Report Calls for State Budget that Boosts Jobs, Long-Term Prosperity

Mar 03, 2011, 14:33 ET from Pennsylvania Budget and Policy Center

HARRISBURG, Pa., March 3, 2011 /PRNewswire/ -- Coming out of the recession, Pennsylvania must take a forward-looking approach to the state budget that focuses on creating jobs and ensuring our long-term economic success, according to a report released Thursday.

With only five days to go until Governor Corbett unveils his 2011-12 budget blueprint, the Pennsylvania Budget and Policy Center and PennFuture teamed up to produce the new report which outlines a series of budget principles to promote a more prosperous Pennsylvania.

"Pennsylvania should spend every tax dollar wisely and effectively, but we don't want to see a budget that sets our recovery back, puts children and seniors at risk, and shift more costs on to local property taxpayers," said Sharon Ward, Director of the Pennsylvania Budget and Policy Center.

"We want to see a budget that continues to invest in communities and families, in infrastructure and innovation, and in clean energy," added Jan Jarrett, President and CEO of PennFuture. "The choices made now by Governor Corbett and the Legislature will determine Pennsylvania's path well into the future."

The report, "Principles for a Better Budget," finds that Pennsylvania weathered the recession better than most states with an unemployment rate well below the national average for 35 of the 36 months of the recession. The Commonwealth ranked third among all states in job creation last year, adding 65,000 new jobs. By contrast, New Jersey, which has taken an axe to its budget, came in dead last in 2010 job creation.

"Pennsylvania's above-average performance during and after the recession is no accident," Jarrett said. "Smart, strategic investments made the difference."

Principles for Prosperity

The report outlines strategies for creating jobs, promoting long-term economic success and bolstering investments in clean energy and energy efficiency.

Deep spending cuts will put thousands more Pennsylvanians out of work, potentially derailing the economic recovery, the report notes. Instead, an investment approach is needed.

For instance, with construction costs much cheaper in the wake of the recession, the state could get more bang for the buck by undertaking bond-financed infrastructure and school projects and energy efficiency retrofits. Policymakers should also work with the natural gas industry to train more Pennsylvanians to take Marcellus Shale drilling jobs. Too often those good-paying jobs go to out-of-state workers.

To ensure our long-term economic success, the report urges Governor Corbett and policymakers to maintain current funding levels for PreK-12 and higher education, despite the loss of federal funds, and to continue investments in early childhood education. Citing a decade of research, the report notes that every tax dollar invested in early childhood programs returns $7 to $16 in savings and increased earnings.

The report also notes the importance of clean energy investments to Pennsylvania's economy and recommends that the state increase renewable energy standards to keep our clean economy growing and producing jobs.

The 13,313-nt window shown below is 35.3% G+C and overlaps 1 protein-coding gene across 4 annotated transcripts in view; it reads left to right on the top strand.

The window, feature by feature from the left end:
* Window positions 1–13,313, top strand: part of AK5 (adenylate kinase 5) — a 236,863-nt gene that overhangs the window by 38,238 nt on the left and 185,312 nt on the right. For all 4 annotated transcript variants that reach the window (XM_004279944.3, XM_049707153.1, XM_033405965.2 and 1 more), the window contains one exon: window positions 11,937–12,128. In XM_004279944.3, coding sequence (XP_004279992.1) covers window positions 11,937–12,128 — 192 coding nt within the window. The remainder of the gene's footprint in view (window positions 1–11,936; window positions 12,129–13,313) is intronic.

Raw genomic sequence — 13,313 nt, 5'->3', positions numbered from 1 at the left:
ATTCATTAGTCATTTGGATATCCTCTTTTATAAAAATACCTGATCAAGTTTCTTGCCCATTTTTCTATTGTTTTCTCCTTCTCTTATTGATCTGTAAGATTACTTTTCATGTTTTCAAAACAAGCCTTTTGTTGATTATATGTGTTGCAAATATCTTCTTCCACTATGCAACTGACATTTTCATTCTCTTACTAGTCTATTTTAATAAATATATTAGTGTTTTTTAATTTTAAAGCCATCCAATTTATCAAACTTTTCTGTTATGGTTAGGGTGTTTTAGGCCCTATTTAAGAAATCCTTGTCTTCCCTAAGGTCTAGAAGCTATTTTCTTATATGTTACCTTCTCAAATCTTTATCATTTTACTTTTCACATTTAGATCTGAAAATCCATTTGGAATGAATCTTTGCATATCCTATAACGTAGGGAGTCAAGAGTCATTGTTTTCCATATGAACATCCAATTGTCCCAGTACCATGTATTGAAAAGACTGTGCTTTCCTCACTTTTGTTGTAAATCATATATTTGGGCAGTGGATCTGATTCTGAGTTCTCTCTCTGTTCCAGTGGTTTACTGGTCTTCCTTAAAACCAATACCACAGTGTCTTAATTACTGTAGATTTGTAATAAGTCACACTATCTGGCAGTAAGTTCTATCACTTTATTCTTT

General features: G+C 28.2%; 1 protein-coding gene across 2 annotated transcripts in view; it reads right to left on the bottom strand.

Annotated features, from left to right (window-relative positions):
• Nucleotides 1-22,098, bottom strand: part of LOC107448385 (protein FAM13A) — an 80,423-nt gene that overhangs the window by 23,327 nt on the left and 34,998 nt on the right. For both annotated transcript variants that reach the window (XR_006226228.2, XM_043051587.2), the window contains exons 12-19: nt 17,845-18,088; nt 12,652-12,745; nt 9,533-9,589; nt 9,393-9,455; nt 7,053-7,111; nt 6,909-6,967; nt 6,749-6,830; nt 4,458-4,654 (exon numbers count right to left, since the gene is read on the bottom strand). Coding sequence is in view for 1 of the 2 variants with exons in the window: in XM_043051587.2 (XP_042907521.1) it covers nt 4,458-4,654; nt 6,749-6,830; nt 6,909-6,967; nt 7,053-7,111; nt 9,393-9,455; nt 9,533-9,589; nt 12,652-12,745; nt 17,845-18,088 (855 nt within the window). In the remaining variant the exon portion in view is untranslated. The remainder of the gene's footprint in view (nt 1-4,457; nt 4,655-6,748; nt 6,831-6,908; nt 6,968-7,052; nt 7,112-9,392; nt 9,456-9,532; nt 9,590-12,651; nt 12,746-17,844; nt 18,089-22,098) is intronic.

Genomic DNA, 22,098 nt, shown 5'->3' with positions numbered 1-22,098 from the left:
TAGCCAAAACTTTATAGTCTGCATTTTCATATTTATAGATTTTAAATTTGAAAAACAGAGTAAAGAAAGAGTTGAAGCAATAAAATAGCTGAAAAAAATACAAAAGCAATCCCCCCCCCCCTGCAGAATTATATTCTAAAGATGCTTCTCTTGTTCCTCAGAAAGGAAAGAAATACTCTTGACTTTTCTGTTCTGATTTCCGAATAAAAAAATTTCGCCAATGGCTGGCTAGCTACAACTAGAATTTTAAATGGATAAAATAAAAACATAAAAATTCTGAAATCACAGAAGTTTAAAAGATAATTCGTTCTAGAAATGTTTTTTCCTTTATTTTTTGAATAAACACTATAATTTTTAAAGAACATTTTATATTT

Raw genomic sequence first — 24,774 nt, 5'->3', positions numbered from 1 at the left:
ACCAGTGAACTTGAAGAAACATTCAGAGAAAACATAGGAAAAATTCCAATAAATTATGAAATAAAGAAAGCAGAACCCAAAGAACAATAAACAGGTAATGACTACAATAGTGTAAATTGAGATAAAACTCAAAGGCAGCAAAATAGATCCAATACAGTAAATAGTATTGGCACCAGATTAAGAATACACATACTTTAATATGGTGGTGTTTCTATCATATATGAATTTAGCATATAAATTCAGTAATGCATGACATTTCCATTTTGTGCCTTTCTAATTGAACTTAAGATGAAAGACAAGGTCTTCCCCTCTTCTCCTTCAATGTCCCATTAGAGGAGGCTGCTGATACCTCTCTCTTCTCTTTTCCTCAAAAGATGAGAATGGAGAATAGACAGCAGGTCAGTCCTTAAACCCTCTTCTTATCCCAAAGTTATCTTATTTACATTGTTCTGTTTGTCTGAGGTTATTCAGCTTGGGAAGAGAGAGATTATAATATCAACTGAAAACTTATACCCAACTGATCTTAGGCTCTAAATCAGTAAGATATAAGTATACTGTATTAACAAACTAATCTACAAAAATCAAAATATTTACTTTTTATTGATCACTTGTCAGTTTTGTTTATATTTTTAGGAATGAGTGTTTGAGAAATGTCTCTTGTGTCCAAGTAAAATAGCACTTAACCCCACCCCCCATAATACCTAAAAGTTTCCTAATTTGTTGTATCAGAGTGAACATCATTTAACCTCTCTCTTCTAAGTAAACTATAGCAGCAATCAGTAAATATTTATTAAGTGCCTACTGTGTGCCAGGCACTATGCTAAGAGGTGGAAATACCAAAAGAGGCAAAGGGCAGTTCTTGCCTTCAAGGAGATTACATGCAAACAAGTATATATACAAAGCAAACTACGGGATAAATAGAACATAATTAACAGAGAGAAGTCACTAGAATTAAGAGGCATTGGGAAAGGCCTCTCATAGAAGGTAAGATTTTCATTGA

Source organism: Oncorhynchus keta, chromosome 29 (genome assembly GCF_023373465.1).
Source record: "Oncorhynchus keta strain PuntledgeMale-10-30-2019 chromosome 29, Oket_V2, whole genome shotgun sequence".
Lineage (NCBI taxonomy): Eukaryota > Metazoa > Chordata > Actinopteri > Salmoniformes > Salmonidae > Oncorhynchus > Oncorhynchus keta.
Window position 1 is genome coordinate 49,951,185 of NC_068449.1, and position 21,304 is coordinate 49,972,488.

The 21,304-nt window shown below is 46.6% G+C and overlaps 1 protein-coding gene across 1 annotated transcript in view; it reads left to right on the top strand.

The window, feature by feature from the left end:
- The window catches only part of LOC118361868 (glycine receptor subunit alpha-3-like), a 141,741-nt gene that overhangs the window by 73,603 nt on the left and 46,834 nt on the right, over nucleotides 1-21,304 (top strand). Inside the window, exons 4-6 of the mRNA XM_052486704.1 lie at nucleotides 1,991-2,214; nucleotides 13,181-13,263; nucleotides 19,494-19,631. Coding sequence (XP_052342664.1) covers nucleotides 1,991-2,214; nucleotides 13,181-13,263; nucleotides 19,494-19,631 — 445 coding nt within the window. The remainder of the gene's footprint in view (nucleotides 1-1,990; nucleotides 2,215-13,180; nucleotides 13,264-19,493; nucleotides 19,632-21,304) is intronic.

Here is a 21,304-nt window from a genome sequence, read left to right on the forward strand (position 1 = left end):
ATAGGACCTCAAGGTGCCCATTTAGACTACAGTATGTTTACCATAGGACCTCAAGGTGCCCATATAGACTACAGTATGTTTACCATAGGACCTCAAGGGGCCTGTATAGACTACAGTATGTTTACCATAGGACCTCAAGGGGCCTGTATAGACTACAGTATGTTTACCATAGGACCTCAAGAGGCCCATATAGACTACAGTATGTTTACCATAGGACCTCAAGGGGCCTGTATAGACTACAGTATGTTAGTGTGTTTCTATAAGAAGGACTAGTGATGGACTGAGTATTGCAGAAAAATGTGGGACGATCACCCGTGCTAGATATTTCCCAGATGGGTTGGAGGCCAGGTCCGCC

Taking a Balanced Approach

The report makes the case for good government reform, including more transparency and accountability in the capital budget process and in the distribution of economic development subsidies and tax breaks.

It also recognizes that costs must be cut and sets forth strategies for long-term cost savings. But Ward warned the state cannot rely on cuts alone, without sacrificing key investments in schools, services that protect children and seniors, energy and the environment, and jobs.

"We need to take a balanced approach that includes budget savings, accountability and new revenue," Ward said. "Cuts, especially to schools and county services, will only shift the cost of critical services onto local property taxpayers."

The report recommends that lawmakers enact revenue measures that are widely supported by Pennsylvanians and would allow the state to balance the budget while creating jobs, preserving critical services, and avoiding a property tax shift:

  • Enacting a natural gas drilling tax, which exists in every other major gas-producing state;
  • Extending the tobacco tax to cigars and smokeless tobacco as nearly every other state does;
  • Enacting a temporary surcharge on capital gains and other unearned income;
  • Lifting the cap on the oil franchise tax; and
  • Replacing the state's 12-cent liquid fuels tax with a sales tax and allocating a portion to public transit.

View the full report online: http://www.pennbpc.org/2011-budget-principles.

The Pennsylvania Budget and Policy Center (PBPC) is a non-partisan policy research project that provides independent, credible analysis on state tax, budget, and related policy matters, with attention to the impact of current or proposed policies on working families. To learn more, go to www.pennbpc.org.

PennFuture is a statewide public interest membership organization that advances policies to protect and improve the state's environment and economy. PennFuture has experts and attorneys, outreach workers and communicators, lobbyists and educators, all working with local groups and citizens across the state to adopt and enforce great public policy. To learn more, go to www.pennfuture.org.

SOURCE Pennsylvania Budget and Policy Center



RELATED LINKS

http://www.pennbpc.org